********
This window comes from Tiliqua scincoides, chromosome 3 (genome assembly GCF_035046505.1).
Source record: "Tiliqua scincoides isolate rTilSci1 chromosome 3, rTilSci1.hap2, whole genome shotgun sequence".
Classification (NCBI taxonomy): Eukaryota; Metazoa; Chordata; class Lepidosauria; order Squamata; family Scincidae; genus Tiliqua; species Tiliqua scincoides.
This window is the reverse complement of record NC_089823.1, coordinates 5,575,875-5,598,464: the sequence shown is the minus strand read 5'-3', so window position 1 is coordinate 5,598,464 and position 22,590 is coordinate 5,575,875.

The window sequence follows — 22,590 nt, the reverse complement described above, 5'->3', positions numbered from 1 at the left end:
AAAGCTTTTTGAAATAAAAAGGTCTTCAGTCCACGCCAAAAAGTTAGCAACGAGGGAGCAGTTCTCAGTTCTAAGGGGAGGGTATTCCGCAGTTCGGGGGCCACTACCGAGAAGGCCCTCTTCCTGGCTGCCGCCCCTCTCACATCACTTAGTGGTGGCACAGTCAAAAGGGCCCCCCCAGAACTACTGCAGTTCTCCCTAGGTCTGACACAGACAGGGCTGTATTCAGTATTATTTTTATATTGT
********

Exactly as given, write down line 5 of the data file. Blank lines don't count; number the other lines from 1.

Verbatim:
The window sequence follows — 22,590 nt, the reverse complement described above, 5'->3', positions numbered from 1 at the left end: